Managing cash is a full time job - but one well worth the effort.

Things to Watch that Impact Cash

Putting in place regular process to manage cash is key. But also keep your eyes out for the following which can hamper your cash efforts:

  • Being on Budget but Out of Cash. In the real world, spending seems to happen fast, and money coming in happens slowly. Thus your monthly budget may balance, but if planned inflows comes later than planned expenses, you have a short-term cash-flow surprise shortage - even if your sales are actually exceeding your expenses.
  • Being Profitable but Broke. Profits don't necessarily translate into cash. You can make profits without making any money, since the first priority of most startups is to reinvest everything back into the business for growth. There are lots of accounting tricks to make you profitable, but it takes real cash to pay the bills.
  • Seasonal Sales Fluctuations. Fluctuating sales means more inventory is required to cover the ups and downs. Every dollar in inventory is a dollar less in cash available or maybe even two dollars less if your gross margin is 50 percent. If you try to vary the number of employees to match, that costs even more cash for hiring, firing and layoffs. Try to set up your expenses to go up or down based on seasonality.
  • Unanticipated Expenses. Do your best to avoid them and plan for when they occur. Make sure you are building in some buffer into your cash plan for the unexpected.
  • New Businesses Don't Get Normal Terms. Established businesses get credit. Established businesses can dictate how their customers pay them. Not the case with new businesses. You may have to give away free trials. Plan for this in your cash forecast.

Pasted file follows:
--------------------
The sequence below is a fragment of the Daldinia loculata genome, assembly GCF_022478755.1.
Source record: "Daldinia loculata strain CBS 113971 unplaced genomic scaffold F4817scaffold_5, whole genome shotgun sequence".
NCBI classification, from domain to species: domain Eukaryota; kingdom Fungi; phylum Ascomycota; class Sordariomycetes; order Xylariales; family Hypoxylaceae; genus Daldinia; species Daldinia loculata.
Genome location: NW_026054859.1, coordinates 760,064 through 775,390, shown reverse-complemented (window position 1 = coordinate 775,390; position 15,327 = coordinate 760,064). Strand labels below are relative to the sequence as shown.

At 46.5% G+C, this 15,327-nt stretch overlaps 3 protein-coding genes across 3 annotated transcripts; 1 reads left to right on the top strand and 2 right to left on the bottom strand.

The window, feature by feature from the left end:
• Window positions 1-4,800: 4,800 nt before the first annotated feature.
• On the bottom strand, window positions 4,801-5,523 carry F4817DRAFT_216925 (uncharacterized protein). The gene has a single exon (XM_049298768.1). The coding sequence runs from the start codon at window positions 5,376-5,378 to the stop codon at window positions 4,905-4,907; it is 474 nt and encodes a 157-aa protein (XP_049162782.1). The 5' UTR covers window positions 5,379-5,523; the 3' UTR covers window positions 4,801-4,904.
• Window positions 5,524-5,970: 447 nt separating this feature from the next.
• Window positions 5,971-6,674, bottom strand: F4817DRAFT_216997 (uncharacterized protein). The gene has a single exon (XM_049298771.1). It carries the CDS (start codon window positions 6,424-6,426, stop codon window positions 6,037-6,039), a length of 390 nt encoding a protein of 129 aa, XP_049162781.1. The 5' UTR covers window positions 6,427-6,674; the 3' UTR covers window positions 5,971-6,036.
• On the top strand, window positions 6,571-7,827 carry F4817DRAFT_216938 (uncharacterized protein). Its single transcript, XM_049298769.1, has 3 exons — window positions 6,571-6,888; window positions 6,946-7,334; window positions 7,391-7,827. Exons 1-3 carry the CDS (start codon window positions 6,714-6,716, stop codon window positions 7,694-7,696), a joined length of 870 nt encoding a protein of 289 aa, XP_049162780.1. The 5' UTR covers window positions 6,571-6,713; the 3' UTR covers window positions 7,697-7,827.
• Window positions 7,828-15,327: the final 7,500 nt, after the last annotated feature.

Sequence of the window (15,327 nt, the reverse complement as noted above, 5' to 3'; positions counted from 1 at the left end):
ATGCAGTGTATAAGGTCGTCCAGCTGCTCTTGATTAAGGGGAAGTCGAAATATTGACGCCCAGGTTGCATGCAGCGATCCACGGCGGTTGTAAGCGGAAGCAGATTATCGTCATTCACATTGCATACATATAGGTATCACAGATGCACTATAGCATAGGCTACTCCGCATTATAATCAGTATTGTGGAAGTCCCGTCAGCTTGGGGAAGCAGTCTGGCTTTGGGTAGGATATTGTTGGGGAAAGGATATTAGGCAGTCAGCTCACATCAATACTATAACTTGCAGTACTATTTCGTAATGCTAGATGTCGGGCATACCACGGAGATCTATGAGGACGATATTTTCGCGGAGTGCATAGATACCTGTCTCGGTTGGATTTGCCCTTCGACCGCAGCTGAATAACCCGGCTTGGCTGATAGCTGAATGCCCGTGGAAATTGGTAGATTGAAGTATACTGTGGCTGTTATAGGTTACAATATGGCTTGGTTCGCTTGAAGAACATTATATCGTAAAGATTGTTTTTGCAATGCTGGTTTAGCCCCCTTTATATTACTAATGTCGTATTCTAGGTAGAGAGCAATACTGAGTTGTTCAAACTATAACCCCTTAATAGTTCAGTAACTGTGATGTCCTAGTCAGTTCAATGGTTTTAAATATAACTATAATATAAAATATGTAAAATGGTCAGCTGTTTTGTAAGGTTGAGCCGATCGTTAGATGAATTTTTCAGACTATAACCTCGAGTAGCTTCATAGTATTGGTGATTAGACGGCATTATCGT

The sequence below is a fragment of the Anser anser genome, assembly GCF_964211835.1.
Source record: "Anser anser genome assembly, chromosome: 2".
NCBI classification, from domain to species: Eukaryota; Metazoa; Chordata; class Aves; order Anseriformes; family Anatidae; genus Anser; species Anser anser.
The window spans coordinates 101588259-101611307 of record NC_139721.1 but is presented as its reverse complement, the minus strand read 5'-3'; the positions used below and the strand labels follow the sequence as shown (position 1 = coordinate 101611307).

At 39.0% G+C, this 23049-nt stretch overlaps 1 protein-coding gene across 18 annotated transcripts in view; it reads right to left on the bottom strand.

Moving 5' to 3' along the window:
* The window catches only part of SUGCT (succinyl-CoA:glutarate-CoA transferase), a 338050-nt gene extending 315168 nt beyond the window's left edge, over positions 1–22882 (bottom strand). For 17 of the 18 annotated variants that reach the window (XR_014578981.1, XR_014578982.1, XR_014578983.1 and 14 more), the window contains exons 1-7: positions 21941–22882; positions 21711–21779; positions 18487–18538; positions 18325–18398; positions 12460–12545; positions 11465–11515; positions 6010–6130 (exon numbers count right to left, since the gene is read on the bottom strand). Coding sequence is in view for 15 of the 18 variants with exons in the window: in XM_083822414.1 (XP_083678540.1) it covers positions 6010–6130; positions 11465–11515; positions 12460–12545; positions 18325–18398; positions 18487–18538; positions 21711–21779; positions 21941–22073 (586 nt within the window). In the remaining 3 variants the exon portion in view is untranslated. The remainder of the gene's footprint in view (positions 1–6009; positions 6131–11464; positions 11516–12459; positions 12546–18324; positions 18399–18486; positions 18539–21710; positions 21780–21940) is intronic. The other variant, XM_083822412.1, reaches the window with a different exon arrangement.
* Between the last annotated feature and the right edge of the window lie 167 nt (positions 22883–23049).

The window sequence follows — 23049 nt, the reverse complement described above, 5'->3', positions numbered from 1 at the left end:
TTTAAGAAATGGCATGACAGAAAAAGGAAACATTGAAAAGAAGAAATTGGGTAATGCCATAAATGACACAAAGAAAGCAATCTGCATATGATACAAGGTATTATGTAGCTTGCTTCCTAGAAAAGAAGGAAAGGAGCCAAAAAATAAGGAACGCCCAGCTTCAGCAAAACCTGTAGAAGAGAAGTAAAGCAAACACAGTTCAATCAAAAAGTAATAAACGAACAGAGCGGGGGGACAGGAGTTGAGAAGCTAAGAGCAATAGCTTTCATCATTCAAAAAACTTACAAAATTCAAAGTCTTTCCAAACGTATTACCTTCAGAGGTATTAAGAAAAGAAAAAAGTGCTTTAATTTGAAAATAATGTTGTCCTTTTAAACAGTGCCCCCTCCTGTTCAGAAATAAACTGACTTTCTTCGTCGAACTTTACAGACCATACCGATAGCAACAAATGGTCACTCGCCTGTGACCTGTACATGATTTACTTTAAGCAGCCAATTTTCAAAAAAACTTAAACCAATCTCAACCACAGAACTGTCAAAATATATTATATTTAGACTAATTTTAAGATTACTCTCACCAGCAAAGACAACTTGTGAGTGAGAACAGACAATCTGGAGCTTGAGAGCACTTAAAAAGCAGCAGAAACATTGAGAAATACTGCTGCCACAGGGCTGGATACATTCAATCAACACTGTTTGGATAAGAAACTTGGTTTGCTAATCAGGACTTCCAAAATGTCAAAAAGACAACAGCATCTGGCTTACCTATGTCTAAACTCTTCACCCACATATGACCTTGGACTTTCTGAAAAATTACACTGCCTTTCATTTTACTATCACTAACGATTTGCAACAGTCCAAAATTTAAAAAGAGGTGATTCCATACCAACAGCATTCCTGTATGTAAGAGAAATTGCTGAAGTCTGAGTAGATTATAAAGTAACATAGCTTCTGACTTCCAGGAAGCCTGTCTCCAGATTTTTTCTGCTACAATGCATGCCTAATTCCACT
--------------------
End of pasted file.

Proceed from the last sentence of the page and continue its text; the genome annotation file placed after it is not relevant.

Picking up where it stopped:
• Sales Don't Always Keep Up with Marketing Expenses. In the early days of a new business, and every time you make changes, sales volumes slip just when you need them most to cover the extra marketing expenses and new infrastructure.
  • Late Payments—Even from Good Customers. The Kauffman Foundation reports that late payments are among the biggest challenges facing startups. According to the Receivables Exchange, small businesses now wait nearly 50 days on average to get paid.
  • Higher than Anticipated Growth Requires Cash. The faster you grow, the more cash you need to build products, facilities, staff and service. These are up front costs that can't wait the four or five months before the sales and revenue catch up. If you can't deliver to match the growth, your business will struggle.

Cash is king. Managing it requires proactively taking steps to watch your dollars. Use these tips and techniques to proactively manage your cash to give you the best chance for success.